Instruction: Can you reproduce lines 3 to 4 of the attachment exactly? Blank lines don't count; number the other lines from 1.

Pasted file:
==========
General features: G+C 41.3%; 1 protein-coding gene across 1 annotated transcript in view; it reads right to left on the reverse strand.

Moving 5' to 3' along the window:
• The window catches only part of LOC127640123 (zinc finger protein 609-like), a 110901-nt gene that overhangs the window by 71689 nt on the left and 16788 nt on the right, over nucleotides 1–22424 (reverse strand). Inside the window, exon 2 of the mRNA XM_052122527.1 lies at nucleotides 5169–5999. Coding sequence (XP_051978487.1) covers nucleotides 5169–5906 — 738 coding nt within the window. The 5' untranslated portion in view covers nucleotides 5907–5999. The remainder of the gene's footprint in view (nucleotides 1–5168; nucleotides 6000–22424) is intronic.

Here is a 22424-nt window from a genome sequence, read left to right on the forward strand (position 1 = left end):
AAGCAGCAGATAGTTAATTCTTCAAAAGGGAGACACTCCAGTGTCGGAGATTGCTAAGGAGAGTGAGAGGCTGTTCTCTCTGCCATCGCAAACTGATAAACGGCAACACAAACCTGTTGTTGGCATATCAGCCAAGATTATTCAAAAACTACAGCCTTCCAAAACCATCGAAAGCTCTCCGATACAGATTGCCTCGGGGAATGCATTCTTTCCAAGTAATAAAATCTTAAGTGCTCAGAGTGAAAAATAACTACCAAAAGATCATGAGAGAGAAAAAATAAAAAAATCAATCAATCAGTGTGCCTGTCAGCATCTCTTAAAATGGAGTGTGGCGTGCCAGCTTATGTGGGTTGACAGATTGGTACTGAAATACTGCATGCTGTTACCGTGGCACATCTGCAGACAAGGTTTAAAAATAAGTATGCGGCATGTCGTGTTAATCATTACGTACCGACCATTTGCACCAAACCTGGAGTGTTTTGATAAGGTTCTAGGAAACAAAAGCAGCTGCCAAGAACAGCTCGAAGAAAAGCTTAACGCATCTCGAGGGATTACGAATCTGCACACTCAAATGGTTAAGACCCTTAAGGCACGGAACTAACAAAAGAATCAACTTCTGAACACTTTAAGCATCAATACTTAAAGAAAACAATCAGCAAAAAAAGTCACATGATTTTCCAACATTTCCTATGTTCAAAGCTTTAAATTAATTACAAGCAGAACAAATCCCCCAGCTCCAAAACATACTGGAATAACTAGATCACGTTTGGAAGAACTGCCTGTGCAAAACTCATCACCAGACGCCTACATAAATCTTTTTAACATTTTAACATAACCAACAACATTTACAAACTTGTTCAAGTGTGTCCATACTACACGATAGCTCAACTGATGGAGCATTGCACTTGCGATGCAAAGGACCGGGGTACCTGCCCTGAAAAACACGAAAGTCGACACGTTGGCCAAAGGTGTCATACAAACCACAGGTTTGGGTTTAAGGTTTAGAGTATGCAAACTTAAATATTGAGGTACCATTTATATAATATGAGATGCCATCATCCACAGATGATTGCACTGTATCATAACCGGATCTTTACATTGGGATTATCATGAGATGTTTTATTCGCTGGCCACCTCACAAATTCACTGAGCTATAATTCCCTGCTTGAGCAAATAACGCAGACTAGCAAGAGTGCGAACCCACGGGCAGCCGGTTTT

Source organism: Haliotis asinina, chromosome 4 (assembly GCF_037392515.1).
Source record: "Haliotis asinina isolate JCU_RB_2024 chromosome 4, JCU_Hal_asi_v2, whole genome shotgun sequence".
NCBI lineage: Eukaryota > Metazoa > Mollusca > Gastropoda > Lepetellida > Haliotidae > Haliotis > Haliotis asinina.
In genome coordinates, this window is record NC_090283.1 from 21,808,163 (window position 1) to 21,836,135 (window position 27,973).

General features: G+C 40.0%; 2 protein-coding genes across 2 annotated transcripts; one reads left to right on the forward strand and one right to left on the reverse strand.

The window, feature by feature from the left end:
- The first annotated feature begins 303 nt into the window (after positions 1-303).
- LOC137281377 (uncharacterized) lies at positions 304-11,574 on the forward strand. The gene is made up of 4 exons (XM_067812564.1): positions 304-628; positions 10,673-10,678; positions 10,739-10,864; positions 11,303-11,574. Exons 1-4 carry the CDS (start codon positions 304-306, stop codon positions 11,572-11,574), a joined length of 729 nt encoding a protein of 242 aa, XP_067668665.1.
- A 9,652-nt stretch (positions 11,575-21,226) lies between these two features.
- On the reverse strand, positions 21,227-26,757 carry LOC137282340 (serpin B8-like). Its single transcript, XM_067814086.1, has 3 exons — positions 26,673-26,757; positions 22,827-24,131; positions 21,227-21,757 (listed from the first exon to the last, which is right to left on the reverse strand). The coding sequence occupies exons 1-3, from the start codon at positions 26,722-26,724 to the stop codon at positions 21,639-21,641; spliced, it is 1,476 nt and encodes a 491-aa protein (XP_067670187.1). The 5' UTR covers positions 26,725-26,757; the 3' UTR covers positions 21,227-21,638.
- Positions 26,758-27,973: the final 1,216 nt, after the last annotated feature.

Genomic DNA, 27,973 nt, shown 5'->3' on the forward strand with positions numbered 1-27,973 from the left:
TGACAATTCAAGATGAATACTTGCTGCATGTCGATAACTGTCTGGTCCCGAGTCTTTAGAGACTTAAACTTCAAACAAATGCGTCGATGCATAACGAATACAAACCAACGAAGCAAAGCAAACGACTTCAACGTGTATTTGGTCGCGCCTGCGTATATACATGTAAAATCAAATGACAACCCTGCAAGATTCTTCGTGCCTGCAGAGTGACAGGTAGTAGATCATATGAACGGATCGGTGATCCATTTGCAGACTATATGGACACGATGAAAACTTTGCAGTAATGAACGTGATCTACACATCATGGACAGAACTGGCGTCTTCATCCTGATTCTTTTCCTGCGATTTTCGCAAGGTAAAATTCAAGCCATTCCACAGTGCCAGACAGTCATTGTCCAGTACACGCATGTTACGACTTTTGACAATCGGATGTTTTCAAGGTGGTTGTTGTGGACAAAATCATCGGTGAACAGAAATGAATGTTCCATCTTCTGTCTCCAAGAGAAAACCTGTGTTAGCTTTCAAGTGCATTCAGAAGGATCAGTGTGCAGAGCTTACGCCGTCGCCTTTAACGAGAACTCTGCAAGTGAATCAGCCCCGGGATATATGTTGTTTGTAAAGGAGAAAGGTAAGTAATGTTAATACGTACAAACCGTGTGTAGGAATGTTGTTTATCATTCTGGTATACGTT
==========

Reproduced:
• The window catches only part of LOC127640123 (zinc finger protein 609-like), a 110901-nt gene that overhangs the window by 71689 nt on the left and 16788 nt on the right, over nucleotides 1–22424 (reverse strand). Inside the window, exon 2 of the mRNA XM_052122527.1 lies at nucleotides 5169–5999. Coding sequence (XP_051978487.1) covers nucleotides 5169–5906 — 738 coding nt within the window. The 5' untranslated portion in view covers nucleotides 5907–5999. The remainder of the gene's footprint in view (nucleotides 1–5168; nucleotides 6000–22424) is intronic.

Here is a 22424-nt window from a genome sequence, read left to right on the forward strand (position 1 = left end):